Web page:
Federal Reserve officials disagreed at their last meeting about how much higher short-term interest rates would have to go to keep the lid on inflation, according to minutes of the discussion released yesterday.

Members of the Fed's top policymaking committee agreed that they could put off resolving the matter for the time being, the minutes of their June 29-30 meeting show. But the debate had clearly begun.

"Additional tightening would probably be necessary, but views differed on the amount of tightening that would likely be required," said the minutes, which summarize discussion without identifying the participants by name or describing the range of conflicting views on a subject.

The question of when the central bank might stop raising its benchmark short-term interest rate has loomed since Fed policymakers started lifting the rate last year from a four-decade low of 1 percent.

The Federal Open Market Committee members raised the federal funds rate -- the overnight interest charged between banks -- steadily over the past year and to 3.25 percent at that last meeting. They indicated after the meeting that they would keep nudging it up in the months ahead, a message reinforced by Fed Chairman Alan Greenspan in two days of testimony to Congress this week.

After Greenspan's remarks, many analysts predicted that the Fed would stop after raising the funds rate to around 4 percent by year-end. Greenspan, however, gave no indication of how high the rate will go. His comments did suggest, though, that the stopping point may be higher than analysts think.

A year ago, Greenspan told Congress that he and his colleagues hoped to raise the federal funds rate to a "neutral" level that would neither spur nor slow economic growth. He has declined to put a number on it, but other Fed officials have cited estimates that the neutral rate is 3.5 to 5.5 percent, depending on economic conditions.

Since then, many analysts have assumed that debate would focus on where the neutral rate lies, with some Fed officials wanting to stop near the low end of the estimated range and others preferring to rest near the high end.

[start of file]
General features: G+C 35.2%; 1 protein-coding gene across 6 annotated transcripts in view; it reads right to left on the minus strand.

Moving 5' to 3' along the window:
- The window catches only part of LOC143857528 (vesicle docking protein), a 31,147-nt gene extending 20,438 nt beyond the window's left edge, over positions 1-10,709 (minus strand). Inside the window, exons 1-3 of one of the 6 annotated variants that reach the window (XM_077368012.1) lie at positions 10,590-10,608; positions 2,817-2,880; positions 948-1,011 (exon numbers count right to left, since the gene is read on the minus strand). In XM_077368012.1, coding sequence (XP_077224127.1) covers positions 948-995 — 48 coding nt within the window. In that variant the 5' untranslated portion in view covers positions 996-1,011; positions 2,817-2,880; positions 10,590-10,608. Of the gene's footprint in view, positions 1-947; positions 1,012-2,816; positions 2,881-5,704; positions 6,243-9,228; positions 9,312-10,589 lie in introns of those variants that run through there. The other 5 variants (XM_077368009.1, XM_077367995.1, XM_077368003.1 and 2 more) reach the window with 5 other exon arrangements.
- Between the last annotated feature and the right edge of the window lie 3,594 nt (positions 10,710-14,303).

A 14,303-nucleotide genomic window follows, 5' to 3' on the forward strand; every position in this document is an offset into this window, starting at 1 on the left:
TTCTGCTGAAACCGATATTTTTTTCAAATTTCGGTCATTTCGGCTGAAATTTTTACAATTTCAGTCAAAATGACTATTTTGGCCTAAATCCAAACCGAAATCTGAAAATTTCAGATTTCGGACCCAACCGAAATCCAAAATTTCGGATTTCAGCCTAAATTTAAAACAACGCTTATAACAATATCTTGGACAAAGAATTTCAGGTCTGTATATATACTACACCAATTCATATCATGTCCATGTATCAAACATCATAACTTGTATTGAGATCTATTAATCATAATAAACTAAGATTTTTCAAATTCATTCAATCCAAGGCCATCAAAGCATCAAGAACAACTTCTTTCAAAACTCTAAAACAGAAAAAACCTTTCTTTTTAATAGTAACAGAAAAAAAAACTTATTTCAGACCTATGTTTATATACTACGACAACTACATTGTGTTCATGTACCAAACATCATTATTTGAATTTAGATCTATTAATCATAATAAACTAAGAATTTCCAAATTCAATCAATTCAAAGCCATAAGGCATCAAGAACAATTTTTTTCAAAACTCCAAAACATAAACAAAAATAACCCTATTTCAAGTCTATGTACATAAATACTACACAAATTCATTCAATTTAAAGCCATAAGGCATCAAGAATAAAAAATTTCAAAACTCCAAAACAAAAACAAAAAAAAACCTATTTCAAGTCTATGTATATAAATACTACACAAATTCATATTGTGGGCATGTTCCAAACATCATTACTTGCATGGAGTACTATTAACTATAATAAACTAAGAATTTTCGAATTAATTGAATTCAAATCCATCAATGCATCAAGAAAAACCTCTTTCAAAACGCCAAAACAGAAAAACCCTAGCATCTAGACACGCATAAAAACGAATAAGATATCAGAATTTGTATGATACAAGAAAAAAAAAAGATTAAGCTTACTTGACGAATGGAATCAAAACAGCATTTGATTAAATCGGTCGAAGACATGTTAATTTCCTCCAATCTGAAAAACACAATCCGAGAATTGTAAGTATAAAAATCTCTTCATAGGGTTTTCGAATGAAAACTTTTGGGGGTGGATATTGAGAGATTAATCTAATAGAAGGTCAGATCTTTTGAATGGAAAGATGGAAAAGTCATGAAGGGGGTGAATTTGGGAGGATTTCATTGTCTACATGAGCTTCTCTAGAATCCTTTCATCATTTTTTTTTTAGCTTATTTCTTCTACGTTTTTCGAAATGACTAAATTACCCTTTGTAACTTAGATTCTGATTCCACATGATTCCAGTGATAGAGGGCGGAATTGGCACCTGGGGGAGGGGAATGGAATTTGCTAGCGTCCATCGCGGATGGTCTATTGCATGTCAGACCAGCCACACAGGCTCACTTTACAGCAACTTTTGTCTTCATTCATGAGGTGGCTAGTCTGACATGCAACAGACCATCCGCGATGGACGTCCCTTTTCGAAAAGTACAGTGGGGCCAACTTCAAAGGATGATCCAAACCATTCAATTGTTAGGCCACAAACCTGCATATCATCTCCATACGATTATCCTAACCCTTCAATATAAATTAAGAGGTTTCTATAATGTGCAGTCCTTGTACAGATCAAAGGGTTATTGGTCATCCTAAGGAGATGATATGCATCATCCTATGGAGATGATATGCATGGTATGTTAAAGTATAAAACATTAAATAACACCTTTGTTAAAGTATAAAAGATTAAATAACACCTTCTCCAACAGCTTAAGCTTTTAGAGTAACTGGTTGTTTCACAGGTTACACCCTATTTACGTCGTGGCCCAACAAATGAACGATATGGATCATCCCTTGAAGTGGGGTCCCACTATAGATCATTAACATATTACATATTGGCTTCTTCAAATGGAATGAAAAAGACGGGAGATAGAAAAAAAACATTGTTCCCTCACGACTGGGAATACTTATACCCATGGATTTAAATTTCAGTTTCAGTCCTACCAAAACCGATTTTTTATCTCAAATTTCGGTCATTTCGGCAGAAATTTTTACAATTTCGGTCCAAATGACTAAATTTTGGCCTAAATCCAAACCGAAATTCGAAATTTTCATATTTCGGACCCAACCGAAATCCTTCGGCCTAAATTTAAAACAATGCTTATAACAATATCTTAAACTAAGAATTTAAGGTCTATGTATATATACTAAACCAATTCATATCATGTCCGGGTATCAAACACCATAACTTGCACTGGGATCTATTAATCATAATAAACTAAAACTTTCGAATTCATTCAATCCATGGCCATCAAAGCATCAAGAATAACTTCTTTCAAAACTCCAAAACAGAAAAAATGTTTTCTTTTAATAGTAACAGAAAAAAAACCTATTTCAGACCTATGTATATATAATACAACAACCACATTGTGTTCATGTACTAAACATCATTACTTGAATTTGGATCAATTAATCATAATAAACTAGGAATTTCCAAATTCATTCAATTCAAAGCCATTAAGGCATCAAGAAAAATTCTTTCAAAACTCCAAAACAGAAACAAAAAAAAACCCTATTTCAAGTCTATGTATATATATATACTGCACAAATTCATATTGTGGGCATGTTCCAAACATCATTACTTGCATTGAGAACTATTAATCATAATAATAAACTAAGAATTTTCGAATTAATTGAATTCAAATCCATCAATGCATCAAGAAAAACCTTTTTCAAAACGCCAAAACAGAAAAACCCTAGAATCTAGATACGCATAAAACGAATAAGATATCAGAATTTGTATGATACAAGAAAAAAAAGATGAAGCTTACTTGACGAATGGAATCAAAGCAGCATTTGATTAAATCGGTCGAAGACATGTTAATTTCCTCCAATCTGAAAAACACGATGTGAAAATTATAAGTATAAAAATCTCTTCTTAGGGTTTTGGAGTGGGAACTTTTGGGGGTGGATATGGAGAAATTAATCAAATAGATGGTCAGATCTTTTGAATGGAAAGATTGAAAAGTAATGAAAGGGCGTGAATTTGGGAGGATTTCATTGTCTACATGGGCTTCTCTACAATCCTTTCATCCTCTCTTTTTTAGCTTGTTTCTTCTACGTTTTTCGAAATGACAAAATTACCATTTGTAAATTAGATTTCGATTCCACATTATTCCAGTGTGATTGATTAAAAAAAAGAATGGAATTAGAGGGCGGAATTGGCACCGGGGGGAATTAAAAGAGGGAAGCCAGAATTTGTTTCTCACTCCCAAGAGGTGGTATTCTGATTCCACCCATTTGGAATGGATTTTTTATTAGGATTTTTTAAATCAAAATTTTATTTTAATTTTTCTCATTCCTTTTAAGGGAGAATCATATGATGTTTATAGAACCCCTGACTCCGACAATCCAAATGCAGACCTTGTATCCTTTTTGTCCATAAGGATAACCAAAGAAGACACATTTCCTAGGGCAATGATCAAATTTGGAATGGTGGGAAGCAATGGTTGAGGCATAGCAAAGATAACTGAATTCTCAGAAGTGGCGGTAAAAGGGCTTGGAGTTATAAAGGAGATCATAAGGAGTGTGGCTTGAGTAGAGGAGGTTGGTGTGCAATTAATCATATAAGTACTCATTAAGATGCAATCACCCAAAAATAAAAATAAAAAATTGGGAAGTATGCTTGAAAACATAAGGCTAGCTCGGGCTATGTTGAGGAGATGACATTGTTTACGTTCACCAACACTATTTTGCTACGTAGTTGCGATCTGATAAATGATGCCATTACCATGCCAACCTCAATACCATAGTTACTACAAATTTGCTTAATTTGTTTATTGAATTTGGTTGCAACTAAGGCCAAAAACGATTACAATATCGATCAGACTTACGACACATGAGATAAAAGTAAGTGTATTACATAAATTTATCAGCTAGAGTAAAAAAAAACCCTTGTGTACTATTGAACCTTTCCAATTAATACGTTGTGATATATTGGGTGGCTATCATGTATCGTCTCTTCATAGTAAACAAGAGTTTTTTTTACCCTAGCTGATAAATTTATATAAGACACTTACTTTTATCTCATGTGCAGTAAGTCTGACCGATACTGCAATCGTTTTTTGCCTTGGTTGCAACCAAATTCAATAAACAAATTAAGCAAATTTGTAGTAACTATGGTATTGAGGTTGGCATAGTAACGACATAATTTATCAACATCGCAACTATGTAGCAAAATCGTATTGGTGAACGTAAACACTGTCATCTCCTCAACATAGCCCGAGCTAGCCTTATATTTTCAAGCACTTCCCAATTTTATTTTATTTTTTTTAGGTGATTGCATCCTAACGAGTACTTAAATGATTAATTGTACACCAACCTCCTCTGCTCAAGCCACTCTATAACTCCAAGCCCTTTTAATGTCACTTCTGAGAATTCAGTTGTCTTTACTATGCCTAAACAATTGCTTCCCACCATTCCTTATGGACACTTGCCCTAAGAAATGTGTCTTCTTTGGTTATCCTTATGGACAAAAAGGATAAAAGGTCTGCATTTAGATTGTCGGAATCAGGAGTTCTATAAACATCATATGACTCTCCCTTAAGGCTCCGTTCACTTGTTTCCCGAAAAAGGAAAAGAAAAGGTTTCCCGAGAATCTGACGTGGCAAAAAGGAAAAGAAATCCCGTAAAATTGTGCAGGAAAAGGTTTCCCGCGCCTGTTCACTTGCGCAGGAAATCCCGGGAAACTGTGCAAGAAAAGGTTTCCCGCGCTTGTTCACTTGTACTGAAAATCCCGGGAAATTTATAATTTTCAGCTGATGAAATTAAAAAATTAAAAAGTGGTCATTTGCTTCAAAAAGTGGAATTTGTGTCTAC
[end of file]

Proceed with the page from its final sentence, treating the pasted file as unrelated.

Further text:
But if inflation pressures continue to build, Fed policymakers will have to decide between stopping at a neutral level -- whatever that may be -- and briefly raising the funds rate higher, to a level that slows economic growth. Some economists argue that it's better for the Fed to overshoot a bit than to risk stopping short.

In his remarks to Congress this week, Greenspan did not use the word "neutral" and did not characterize how high the rate might go.

"I can't comment on the [Fed's] actions in the future because we haven't taken them," Greenspan said yesterday during a Senate Banking Committee hearing, responding to a question about where rates are headed.

Greenspan cited a variety of risks that inflation might move higher. They included high energy costs, the improving job market and slowing worker productivity, or output per hour of labor. He noted that low mortgage rates are helping pump up house prices and consumer spending.

"We doubt that Fed officials yet have a good idea about the precise stopping point," William C. Dudley, chief economist at Goldman Sachs & Co., wrote in an analysis of Greenspan's testimony.

"One key area of focus will remain the housing market," because of its effect on consumer spending, Dudley wrote. Rising home values encourage homeowners to spend more by making them feel wealthier, providing more collateral for home equity loans and creating cash windfalls for sellers.

Fed policymakers are pleased that the robust housing market is fueling economic growth, helping to offset the drag from the trade deficit and high oil prices. But they are likely to keep raising the funds rate if they conclude that the housing market, by pumping up consumer demand, is fueling inflation.

The Fed doesn't control mortgage rates, which are determined by financial markets. But many economists say a higher federal funds rate should cause home loan rates to climb as well.

Dudley wrote: "When rates rise high enough to dent housing, then the end of the [Fed rate increases] will not lie far away."

Federal Reserve Chairman Alan Greenspan prepares to leave after making his semiannual report to the Senate Banking, Housing and Urban Affairs Committee in the Capitol yesterday.